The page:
Meaningful Business (MB:) Please tell us a bit about your background.
Morag Lucey (ML:) I grew up outside of London to Scottish parents. In my early-20s, I was set on a career in fashion. I absolutely love clothes, style and the art of designing. What I didn’t know was how difficult it was to turn this passion into a lucrative career. While I was coming to terms with this reality, I was offered a great opportunity with a technology company. The job was simple: represent the company as a demonstrator at trade show events.
The job came with plenty of perks, such as a company car, fashionable clothing and dry cleaning — all paid for. Best of all, I’d get to travel the world. There was one catch: I had to be able to talk intelligibly about this company’s technology. If I could do that authentically, the job was mine.
I began taking courses to understand technology: how it worked, its benefits and differentiators. In a short time, I learned I had quite a knack for it. While I was still enticed by the benefits, I couldn’t deny the technology interested me, especially in the ways it drove business.
Most satisfying was that everything I encountered in tech taught or challenged me in some way. I couldn’t get enough of it. I quickly moved up from showcasing technology to consulting on software systems and applications for various organisations. I gained invaluable insights and experience with financial systems, key business strategies and organisational structures. In just two years, I had grown from a hopeful fashionista into a successful product manager (whilst looking good the entire time).
I was transferred to San Francisco in 1986 to lead the development of a new product offering. I had planned to move back to London but instead moved to Seattle to work with Microsoft. Seattle has been my home for over 30 years and besides the rain it is a wonderful place to live and a great place to raise a family.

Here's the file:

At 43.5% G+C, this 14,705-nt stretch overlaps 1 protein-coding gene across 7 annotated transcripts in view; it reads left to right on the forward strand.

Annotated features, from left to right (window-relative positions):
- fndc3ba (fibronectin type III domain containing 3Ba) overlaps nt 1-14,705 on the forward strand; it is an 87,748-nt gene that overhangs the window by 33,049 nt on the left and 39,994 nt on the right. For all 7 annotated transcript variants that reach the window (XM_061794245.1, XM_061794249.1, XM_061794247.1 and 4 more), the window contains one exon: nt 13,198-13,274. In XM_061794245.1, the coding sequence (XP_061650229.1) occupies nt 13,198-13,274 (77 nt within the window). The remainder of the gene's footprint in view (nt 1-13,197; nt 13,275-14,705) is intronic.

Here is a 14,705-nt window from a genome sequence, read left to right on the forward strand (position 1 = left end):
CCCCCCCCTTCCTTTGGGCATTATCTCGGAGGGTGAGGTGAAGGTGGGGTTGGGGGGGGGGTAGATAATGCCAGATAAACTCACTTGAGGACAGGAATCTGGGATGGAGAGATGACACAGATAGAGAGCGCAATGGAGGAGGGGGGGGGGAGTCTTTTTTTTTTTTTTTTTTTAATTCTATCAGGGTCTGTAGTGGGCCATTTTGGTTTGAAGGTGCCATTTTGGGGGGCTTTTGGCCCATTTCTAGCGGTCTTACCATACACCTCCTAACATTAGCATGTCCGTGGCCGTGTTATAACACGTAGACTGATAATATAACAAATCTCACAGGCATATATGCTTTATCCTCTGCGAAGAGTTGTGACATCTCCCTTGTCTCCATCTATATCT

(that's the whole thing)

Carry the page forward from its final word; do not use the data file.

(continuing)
MB: What drove you to take on the CEO role at Televerde?
ML: I first learned of Televerde as a customer. My company then had been looking for a partner that would help us deliver a best-in-class experience to our customers and prospects across all channels. Televerde came recommended to us. While they impressed me with their remarkable business results and customer list, I was also deeply inspired by their business model—so much so that I wrote a blog to help amplify their work.
Televerde’s U.S. engagement centres are staffed almost entirely by women incarcerated at three U.S. prison facilities in Indiana and Arizona. We will expand into the Florida and UK prison systems during the first quarter of 2021. It’s a business model that pulls you in because there’s a societal benefit and altruistic element. We feel good about ourselves by giving these women opportunities to grow and transform. But speaking as a businesswoman, the model on its own is not enough to win clients. The model is successful because it gets results. In one year, my former company experienced a 92% increase in win rates, which is directly attributed to the uniqueness and strength of the business model and the robust and intensive training it delivers to its sales and marketing employees.